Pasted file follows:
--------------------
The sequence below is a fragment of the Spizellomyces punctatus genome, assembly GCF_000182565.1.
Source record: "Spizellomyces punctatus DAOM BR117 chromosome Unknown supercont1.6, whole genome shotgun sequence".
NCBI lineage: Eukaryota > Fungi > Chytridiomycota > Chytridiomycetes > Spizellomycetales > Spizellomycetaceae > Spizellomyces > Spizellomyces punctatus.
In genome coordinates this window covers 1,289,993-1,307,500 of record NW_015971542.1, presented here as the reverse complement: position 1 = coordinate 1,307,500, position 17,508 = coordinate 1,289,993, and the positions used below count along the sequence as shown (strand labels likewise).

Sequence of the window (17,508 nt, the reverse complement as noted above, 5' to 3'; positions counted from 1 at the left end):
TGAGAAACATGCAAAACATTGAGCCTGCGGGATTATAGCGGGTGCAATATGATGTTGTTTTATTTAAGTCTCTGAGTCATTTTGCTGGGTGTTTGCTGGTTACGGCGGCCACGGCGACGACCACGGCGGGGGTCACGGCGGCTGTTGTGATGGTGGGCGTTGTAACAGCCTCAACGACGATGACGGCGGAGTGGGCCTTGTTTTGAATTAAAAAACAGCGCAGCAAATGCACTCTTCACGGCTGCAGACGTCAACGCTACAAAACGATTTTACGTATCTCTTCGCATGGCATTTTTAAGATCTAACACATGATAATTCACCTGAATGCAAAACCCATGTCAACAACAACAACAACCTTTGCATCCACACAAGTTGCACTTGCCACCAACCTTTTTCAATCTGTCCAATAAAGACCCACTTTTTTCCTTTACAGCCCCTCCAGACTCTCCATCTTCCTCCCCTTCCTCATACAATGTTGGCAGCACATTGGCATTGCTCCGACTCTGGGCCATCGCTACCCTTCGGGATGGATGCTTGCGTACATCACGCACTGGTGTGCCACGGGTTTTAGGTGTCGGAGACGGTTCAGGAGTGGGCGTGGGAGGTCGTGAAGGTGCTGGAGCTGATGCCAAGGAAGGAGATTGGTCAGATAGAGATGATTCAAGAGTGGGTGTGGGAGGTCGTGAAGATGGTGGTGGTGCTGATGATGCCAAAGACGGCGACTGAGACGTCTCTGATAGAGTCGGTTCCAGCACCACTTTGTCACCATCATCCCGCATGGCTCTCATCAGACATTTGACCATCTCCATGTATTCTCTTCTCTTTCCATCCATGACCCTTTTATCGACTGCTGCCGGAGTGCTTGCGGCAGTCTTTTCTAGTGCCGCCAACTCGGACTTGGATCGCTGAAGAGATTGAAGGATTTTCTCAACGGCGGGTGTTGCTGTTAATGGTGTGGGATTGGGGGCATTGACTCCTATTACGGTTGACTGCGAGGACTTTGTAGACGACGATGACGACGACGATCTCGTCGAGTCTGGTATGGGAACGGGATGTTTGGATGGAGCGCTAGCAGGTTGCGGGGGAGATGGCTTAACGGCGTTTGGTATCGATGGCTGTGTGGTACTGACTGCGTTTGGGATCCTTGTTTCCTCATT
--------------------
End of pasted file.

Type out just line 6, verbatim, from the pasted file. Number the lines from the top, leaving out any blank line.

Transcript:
TGAGAAACATGCAAAACATTGAGCCTGCGGGATTATAGCGGGTGCAATATGATGTTGTTTTATTTAAGTCTCTGAGTCATTTTGCTGGGTGTTTGCTGGTTACGGCGGCCACGGCGACGACCACGGCGGGGGTCACGGCGGCTGTTGTGATGGTGGGCGTTGTAACAGCCTCAACGACGATGACGGCGGAGTGGGCCTTGTTTTGAATTAAAAAACAGCGCAGCAAATGCACTCTTCACGGCTGCAGACGTCAACGCTACAAAACGATTTTACGTATCTCTTCGCATGGCATTTTTAAGATCTAACACATGATAATTCACCTGAATGCAAAACCCATGTCAACAACAACAACAACCTTTGCATCCACACAAGTTGCACTTGCCACCAACCTTTTTCAATCTGTCCAATAAAGACCCACTTTTTTCCTTTACAGCCCCTCCAGACTCTCCATCTTCCTCCCCTTCCTCATACAATGTTGGCAGCACATTGGCATTGCTCCGACTCTGGGCCATCGCTACCCTTCGGGATGGATGCTTGCGTACATCACGCACTGGTGTGCCACGGGTTTTAGGTGTCGGAGACGGTTCAGGAGTGGGCGTGGGAGGTCGTGAAGGTGCTGGAGCTGATGCCAAGGAAGGAGATTGGTCAGATAGAGATGATTCAAGAGTGGGTGTGGGAGGTCGTGAAGATGGTGGTGGTGCTGATGATGCCAAAGACGGCGACTGAGACGTCTCTGATAGAGTCGGTTCCAGCACCACTTTGTCACCATCATCCCGCATGGCTCTCATCAGACATTTGACCATCTCCATGTATTCTCTTCTCTTTCCATCCATGACCCTTTTATCGACTGCTGCCGGAGTGCTTGCGGCAGTCTTTTCTAGTGCCGCCAACTCGGACTTGGATCGCTGAAGAGATTGAAGGATTTTCTCAACGGCGGGTGTTGCTGTTAATGGTGTGGGATTGGGGGCATTGACTCCTATTACGGTTGACTGCGAGGACTTTGTAGACGACGATGACGACGACGATCTCGTCGAGTCTGGTATGGGAACGGGATGTTTGGATGGAGCGCTAGCAGGTTGCGGGGGAGATGGCTTAACGGCGTTTGGTATCGATGGCTGTGTGGTACTGACTGCGTTTGGGATCCTTGTTTCCTCATT